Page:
Celebrating the Contributions of Small Businesses
The media may refer to us as Mom and Pop businesses, but small business owners are mighty when it comes to their impact on the economic culture and well-being of a community. Those of us who count ourselves as small business owners understand every interaction with a customer can create a positive interaction. Such interactions add up over time and with enough moments, we create positive word of mouth and generate change within the community.
While many of these interactions seem small in the moment, they add up to great power throughout the nation. Small business employers make up 99.7 percent of employers in the U.S., according to the U.S. Small Business Administration. Small businesses also employ about half of the nation’s workforce, the equivalent of 56.1 million workers, and represent some of the highest numbers of minority, veteran and woman business owners.
While these stats are most often shared in an election year, the most tangible aspect of what small businesses provides is exceptional service. These business owners have an innate ability to recognize what a community needs and bring it into existence. Collectively, small businesses throughout the nation also provide a level of customer experience unmatched by an international or national chain. Such one-on-one experiences from the very people who make up the community provide a level of customer service with long-lasting connections that keep people returning for the service and interactions for years to come.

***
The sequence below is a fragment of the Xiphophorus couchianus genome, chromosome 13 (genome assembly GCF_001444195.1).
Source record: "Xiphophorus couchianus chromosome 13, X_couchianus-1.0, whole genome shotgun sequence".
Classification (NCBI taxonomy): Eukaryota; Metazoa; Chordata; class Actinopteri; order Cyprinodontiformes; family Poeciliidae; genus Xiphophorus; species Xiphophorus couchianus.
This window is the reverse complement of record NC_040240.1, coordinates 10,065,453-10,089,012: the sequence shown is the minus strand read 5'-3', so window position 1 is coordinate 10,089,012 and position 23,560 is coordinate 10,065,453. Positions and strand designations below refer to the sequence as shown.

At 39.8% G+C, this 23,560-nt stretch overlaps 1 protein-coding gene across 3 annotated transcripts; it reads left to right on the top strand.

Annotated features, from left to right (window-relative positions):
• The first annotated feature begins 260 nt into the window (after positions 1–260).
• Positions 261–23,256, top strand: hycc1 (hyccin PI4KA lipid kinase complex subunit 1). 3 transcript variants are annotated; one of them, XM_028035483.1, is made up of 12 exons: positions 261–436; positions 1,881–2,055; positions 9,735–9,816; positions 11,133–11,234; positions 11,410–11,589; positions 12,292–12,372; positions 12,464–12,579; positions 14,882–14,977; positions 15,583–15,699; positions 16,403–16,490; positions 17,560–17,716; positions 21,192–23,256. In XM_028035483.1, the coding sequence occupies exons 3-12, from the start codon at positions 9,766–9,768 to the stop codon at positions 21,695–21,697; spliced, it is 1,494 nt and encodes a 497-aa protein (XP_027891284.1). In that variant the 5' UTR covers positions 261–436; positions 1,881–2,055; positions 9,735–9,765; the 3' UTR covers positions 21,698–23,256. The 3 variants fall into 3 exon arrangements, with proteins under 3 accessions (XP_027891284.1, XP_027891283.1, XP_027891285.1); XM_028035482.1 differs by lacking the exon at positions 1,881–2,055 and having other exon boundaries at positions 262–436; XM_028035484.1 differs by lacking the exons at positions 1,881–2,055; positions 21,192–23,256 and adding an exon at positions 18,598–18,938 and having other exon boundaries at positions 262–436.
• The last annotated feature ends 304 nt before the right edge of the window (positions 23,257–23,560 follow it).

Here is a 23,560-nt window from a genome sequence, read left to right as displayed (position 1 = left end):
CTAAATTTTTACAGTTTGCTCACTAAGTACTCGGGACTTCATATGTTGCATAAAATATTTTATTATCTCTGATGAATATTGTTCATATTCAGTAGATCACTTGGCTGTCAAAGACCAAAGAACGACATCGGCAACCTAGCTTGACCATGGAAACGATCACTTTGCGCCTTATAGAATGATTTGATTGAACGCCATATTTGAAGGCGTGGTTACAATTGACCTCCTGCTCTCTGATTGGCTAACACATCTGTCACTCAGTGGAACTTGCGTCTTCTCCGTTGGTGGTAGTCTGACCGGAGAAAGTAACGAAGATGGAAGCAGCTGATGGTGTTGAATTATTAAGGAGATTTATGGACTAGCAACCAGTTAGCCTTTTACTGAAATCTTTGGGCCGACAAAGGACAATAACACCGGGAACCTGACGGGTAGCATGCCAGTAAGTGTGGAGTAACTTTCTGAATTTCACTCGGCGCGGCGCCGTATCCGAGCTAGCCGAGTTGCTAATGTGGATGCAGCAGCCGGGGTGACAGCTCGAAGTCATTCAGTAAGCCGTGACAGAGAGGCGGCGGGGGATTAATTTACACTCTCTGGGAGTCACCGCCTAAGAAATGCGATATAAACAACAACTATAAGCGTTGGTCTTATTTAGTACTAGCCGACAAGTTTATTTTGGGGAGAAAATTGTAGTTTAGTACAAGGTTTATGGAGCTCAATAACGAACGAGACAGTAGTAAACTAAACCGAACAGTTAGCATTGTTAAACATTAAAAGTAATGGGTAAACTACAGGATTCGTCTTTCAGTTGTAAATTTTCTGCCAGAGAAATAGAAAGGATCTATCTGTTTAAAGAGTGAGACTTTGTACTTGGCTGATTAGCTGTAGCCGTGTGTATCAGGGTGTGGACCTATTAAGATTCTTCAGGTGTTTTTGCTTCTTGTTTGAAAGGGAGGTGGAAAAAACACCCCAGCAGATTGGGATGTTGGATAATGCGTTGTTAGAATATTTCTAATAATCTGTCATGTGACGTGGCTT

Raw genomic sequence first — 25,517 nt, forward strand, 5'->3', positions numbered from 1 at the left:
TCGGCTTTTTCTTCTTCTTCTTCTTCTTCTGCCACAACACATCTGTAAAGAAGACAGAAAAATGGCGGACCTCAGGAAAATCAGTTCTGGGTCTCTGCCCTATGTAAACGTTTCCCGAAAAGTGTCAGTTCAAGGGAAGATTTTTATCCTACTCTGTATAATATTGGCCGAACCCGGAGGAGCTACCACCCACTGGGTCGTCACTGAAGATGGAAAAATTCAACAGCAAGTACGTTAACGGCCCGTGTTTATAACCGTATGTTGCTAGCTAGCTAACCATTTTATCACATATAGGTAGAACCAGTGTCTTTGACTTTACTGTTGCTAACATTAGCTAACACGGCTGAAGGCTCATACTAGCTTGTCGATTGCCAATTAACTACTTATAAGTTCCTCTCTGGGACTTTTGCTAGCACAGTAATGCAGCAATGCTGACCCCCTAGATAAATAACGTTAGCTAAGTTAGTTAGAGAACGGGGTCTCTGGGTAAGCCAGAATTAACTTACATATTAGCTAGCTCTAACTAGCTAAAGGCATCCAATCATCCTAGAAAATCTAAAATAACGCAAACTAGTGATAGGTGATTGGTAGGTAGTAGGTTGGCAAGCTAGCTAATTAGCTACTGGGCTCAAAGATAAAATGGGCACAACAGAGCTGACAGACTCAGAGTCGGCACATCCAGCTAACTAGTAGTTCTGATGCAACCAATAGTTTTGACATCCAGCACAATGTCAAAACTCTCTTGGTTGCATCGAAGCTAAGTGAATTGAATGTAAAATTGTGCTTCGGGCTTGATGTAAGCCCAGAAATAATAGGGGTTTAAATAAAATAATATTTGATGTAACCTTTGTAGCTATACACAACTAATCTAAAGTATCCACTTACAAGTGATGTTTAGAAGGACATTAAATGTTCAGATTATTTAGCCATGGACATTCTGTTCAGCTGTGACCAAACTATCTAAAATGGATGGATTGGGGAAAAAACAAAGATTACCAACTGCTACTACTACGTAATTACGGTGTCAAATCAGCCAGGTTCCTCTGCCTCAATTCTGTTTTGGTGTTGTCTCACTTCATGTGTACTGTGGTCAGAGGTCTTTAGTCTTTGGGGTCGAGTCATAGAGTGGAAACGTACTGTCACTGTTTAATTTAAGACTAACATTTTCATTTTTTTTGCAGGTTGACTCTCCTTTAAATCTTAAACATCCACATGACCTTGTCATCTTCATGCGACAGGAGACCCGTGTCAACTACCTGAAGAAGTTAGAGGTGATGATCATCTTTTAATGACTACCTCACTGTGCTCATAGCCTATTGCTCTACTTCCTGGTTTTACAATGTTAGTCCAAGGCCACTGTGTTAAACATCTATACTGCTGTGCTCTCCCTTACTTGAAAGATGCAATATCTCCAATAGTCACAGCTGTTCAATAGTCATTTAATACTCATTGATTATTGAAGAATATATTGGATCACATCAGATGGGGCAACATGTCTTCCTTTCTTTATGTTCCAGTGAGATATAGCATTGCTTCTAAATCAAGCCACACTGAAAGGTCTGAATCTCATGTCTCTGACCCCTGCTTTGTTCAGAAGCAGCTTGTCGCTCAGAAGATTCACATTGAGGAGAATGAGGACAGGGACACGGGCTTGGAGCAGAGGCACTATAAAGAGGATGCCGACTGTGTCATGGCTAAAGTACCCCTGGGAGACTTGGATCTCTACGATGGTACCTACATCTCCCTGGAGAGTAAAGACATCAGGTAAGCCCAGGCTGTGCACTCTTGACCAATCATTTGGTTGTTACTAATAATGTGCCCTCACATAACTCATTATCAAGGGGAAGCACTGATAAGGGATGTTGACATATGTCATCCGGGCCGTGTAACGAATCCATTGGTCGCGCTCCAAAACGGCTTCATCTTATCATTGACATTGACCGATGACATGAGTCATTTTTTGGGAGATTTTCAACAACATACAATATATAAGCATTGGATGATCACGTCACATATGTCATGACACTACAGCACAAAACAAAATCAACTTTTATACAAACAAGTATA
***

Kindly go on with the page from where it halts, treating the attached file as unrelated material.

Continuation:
While many consumers value the level of customer experience a small business provides, owners cannot ignore the very real issue of convenience in an always-on world. Verne Harnish, Gazelles CEO, offers some advice for helping companies make critical decisions about cash, execution, people and strategy. Finding the right balance can guard against leaving time and money on the table.
People – Having the right people in the right roles is critical to avoid conflict with partners, customers and suppliers. Interruption, whether personal or financial, can derail the effectiveness of serving customers in the manner they deserve.
Strategy – Snags in top-line revenue growth signal challenges in strategy. When issues arise, it’s time to look at core customer audiences. Begin by asking what and to whom you’re selling to. Having a clear story of the audience aligns energy so everyone knows what moves things forward and what does not.
Execution – Creating processes and habits may not be the most fun but having such systems in place can improve margins and profitability, not to mention reducing the time it takes to complete necessary work. Flying by the seat of the pants is a short-term solution that quickly turns into burnout for staff.
Cash – Money is required for growth but it’s critical to know how quickly the company can afford to grow. Having enough internal cash provides a company with the comfort to increase growth without fear of running out of money.
Now that this year’s Small Business Week is behind us, take a moment to evaluate where your business is today and visualize where it could be by this time next year.
This article is brought to you by Staffing Kansas City, a Kansas City employment agency that provides “Personnel Services with a Personal Touch.”